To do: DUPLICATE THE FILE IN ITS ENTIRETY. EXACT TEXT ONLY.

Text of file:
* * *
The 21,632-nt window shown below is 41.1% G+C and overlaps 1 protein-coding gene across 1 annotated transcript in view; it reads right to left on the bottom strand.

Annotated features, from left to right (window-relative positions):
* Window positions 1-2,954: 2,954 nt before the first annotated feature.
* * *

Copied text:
The 21,632-nt window shown below is 41.1% G+C and overlaps 1 protein-coding gene across 1 annotated transcript in view; it reads right to left on the bottom strand.

Annotated features, from left to right (window-relative positions):
* Window positions 1-2,954: 2,954 nt before the first annotated feature.